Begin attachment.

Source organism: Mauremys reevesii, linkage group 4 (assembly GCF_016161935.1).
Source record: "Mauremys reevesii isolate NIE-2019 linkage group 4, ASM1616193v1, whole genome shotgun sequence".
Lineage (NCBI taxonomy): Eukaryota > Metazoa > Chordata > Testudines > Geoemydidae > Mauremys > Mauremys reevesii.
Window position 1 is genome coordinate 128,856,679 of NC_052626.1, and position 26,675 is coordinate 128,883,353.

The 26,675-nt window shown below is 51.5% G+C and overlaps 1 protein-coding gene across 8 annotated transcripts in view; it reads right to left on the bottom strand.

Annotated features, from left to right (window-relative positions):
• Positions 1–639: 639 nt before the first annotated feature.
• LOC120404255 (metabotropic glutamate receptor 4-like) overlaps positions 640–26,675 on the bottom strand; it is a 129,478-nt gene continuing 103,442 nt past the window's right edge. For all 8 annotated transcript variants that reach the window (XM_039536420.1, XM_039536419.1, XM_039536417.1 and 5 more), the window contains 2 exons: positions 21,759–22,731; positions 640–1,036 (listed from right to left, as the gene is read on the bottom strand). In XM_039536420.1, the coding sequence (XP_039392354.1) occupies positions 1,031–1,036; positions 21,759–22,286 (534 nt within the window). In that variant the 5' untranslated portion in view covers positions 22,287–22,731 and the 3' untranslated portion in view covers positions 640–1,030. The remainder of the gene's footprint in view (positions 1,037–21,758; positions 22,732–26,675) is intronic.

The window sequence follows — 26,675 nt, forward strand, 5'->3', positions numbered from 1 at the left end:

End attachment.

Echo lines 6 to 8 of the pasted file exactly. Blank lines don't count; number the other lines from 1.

Annotated features, from left to right (window-relative positions):
• Positions 1–639: 639 nt before the first annotated feature.
• LOC120404255 (metabotropic glutamate receptor 4-like) overlaps positions 640–26,675 on the bottom strand; it is a 129,478-nt gene continuing 103,442 nt past the window's right edge. For all 8 annotated transcript variants that reach the window (XM_039536420.1, XM_039536419.1, XM_039536417.1 and 5 more), the window contains 2 exons: positions 21,759–22,731; positions 640–1,036 (listed from right to left, as the gene is read on the bottom strand). In XM_039536420.1, the coding sequence (XP_039392354.1) occupies positions 1,031–1,036; positions 21,759–22,286 (534 nt within the window). In that variant the 5' untranslated portion in view covers positions 22,287–22,731 and the 3' untranslated portion in view covers positions 640–1,030. The remainder of the gene's footprint in view (positions 1,037–21,758; positions 22,732–26,675) is intronic.